Vps34 PI 3-kinase inactivation enhances insulin sensitivity through reprogramming of mitochondrial metabolism
Bilanges B., Alliouachene S., Pearce W., Morelli D., Szabadkai G., Chung Y-L., Chicanne G., Valet C., Hill JM., Voshol PJ., Collinson L., Peddie C., Ali K., Ghazaly E., Rajeeve V., Trichas G., Srinivas S., Chaussade C., Salamon RS., Backer JM., Scudamore CL., Whitehead MA., Keaney EP., Murphy LO., Semple RK., Payrastre B., Tooze SA., Vanhaesebroeck B.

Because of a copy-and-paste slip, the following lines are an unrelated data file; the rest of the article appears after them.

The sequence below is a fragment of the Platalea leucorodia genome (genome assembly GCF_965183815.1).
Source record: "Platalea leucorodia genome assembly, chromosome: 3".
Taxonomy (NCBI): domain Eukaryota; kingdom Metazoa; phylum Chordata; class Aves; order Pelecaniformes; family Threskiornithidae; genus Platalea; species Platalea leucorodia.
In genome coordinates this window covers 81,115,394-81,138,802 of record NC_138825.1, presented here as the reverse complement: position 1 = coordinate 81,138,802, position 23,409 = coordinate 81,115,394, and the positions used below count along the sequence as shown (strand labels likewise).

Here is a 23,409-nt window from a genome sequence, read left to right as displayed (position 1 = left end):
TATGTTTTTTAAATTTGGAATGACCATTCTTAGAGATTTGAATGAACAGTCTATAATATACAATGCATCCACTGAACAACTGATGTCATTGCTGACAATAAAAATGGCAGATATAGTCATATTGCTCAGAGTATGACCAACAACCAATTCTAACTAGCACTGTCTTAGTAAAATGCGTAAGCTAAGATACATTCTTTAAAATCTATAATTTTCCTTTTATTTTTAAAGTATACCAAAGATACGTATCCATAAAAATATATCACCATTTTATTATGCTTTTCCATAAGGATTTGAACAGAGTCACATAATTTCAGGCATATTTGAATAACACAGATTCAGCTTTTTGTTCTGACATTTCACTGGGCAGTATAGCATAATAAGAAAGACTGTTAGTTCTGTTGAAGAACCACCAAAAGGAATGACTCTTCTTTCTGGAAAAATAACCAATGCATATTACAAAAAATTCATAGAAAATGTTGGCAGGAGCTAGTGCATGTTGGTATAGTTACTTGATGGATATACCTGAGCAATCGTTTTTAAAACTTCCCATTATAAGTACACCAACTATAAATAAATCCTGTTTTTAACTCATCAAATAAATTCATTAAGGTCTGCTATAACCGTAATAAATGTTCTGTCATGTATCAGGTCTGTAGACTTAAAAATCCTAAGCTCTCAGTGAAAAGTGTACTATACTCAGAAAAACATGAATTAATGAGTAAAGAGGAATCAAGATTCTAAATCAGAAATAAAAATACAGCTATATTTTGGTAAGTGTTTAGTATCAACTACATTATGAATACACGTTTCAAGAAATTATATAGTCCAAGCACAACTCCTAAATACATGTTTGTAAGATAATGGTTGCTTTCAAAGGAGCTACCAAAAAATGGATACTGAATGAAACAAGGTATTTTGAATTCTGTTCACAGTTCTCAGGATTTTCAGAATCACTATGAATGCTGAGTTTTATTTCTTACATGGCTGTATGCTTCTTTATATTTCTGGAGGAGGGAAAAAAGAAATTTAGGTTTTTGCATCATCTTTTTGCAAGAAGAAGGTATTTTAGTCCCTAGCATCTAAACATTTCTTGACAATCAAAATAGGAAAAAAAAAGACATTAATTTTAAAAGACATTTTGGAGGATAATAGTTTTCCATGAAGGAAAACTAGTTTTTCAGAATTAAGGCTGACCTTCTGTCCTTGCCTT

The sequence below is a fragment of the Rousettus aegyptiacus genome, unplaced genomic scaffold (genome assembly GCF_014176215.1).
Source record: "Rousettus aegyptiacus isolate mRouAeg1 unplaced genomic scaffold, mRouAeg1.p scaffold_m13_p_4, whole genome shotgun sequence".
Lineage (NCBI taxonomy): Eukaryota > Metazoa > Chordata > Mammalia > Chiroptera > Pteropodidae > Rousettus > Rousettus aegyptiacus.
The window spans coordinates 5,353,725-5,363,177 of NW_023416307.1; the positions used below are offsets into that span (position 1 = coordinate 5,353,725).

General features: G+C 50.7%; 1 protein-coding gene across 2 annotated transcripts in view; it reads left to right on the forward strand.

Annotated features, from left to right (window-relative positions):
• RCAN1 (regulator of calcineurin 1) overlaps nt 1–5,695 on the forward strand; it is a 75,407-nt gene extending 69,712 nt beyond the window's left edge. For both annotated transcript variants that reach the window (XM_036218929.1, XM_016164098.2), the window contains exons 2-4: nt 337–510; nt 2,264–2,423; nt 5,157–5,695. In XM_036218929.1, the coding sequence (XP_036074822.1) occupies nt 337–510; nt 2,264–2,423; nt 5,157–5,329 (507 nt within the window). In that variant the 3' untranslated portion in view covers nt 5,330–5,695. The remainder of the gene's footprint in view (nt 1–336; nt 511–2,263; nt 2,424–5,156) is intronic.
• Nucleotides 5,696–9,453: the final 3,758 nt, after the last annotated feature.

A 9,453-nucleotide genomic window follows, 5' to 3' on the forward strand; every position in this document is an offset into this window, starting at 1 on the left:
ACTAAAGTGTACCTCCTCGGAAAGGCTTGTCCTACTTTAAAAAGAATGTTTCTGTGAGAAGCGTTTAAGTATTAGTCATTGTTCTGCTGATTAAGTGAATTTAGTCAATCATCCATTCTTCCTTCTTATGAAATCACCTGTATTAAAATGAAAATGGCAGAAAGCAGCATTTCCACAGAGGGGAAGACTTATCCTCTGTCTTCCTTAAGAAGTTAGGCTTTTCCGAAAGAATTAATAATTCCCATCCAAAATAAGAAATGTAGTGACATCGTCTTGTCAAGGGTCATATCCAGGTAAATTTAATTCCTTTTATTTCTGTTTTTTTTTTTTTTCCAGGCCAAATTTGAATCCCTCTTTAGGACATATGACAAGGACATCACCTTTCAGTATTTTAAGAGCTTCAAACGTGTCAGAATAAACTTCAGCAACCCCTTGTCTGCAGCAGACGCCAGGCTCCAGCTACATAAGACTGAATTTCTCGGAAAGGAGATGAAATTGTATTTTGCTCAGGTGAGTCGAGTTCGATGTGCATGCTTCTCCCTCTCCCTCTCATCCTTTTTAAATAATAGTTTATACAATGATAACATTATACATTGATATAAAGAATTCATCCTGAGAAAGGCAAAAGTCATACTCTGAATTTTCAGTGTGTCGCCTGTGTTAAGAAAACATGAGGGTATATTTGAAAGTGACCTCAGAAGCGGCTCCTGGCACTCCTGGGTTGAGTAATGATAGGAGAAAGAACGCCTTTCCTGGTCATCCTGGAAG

Vps34 PI3K is thought to be the main producer of phosphatidylinositol-3-monophosphate, a lipid that controls intracellular vesicular trafficking. The organismal impact of systemic inhibition of Vps34 kinase activity is not completely understood. Here we show that heterozygous Vps34 kinase-dead mice are healthy and display a robustly enhanced insulin sensitivity and glucose tolerance, phenotypes mimicked by a selective Vps34 inhibitor in wild-type mice. The underlying mechanism of insulin sensitization is multifactorial and not through the canonical insulin/Akt pathway. Vps34 inhibition alters cellular energy metabolism, activating the AMPK pathway in liver and muscle. In liver, Vps34 inactivation mildly dampens autophagy, limiting substrate availability for mitochondrial respiration and reducing gluconeogenesis. In muscle, Vps34 inactivation triggers a metabolic switch from oxidative phosphorylation towards glycolysis and enhanced glucose uptake. Our study identifies Vps34 as a new drug target for insulin resistance in Type-2 diabetes, in which the unmet therapeutic need remains substantial.